London, Dec 20 (UNI) Stop cursing the ''rubberneckers''-- the next time you fail to reach office on time-- for causing the traffic jams you encounter on the way.
Many traffic jams leave drivers baffled as they reach the end of a tail-back to find no visible cause for their delay.
Mathematicians from the University of Exeter have now developed a model to reason major delays occuring on the roads, with no apparent cause.
The mathematical model showed the impact of unexpected events such as a lorry pulling out of its lane on a divided highway with median between traffic going in opposite directions.
It revealed that slowing down below a critical speed when reacting to such an event, a driver would force the car behind to slow down and the next car back to reduce its speed further. The result would be that a maze of cars would finally grind to a halt, with drivers oblivious to the reason for their delay.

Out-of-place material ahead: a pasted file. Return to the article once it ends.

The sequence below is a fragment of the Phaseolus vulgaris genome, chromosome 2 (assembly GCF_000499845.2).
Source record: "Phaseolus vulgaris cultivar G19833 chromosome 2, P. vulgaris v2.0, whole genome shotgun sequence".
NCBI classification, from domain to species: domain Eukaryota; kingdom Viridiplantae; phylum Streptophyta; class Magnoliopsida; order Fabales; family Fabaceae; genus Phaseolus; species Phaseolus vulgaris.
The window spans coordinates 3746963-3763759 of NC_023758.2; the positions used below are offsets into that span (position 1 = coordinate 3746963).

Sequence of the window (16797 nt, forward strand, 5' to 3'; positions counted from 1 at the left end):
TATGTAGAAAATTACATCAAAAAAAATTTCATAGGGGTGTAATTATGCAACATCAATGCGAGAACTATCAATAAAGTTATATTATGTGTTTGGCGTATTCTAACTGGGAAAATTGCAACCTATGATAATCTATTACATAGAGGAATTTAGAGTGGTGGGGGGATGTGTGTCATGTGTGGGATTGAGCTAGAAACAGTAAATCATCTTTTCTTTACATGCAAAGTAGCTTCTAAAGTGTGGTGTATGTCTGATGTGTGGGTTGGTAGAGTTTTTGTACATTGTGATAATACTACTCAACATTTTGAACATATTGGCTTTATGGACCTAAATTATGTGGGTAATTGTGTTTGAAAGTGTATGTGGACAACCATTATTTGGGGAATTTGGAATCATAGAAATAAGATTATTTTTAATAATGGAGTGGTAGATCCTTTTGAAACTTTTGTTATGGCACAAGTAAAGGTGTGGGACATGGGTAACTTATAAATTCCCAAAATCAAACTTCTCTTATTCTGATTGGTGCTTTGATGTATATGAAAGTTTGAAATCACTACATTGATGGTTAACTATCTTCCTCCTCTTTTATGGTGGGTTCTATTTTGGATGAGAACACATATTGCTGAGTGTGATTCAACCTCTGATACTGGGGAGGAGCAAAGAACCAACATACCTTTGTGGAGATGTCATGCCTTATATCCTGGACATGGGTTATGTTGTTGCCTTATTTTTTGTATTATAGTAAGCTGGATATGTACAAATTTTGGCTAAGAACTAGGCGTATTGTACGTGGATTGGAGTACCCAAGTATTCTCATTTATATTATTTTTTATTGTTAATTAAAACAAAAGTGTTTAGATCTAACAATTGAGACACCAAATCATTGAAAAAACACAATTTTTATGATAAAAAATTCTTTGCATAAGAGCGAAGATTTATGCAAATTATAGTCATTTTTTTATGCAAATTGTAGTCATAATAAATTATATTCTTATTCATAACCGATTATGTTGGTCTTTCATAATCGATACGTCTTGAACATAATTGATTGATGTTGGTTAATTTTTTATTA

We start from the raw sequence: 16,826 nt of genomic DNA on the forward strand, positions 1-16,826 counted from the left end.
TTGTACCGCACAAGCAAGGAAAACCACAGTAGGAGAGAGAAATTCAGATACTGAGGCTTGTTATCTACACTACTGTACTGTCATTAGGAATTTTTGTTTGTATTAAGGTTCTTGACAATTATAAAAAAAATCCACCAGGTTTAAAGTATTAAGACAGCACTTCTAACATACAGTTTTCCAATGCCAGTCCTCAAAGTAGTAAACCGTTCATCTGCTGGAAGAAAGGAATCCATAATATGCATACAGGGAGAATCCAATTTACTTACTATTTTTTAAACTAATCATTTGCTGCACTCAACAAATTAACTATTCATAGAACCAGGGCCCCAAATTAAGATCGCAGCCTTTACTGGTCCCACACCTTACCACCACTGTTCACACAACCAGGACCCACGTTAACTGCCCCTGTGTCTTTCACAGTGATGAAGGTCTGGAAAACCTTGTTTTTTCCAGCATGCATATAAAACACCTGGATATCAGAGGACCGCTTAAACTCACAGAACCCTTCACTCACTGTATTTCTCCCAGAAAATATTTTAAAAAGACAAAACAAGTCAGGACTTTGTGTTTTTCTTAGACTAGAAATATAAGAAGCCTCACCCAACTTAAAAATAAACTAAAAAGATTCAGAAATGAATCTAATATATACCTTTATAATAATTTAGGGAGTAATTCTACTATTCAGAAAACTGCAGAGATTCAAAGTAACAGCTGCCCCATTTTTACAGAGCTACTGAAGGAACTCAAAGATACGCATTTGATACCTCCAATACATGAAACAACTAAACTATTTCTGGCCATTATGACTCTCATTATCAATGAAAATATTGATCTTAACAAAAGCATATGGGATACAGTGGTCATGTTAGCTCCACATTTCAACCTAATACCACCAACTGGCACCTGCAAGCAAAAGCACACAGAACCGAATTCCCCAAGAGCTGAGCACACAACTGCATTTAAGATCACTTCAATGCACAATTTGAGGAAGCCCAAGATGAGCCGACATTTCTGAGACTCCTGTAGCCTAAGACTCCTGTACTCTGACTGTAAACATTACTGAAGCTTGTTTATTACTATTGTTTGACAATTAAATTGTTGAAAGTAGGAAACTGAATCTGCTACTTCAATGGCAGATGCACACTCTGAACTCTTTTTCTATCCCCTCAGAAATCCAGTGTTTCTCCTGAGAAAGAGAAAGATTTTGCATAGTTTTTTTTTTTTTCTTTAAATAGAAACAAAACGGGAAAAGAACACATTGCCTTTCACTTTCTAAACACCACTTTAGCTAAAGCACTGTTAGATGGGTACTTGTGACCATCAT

The jam moves backwards through the traffic creating a so-called 'backward travelling wave', which drivers may encounter many miles upstream, several minutes after it was triggered.
The model shows overreaction of a single driver can have an enormous impact on the rest of the traffic, leading to massive delays, Science daily quoted Gabor Orosz of the University of Exeter as saying.
Drivers and policy-makers had not previously known why jams like these occurred, though many blamed it to the sheer volume of traffic.
The model claimed that heavy traffic would not automatically lead to congestion but could be smooth-flowing. The model took into account the time-delay in drivers' reactions, which led to drivers braking more heavily than would have been necessary had they identified and reacted to a problem ahead a second earlier.
The research team now plans to develop a model for cars equipped with new electronic devices, which could cut down on over-braking as a result of slow reactions.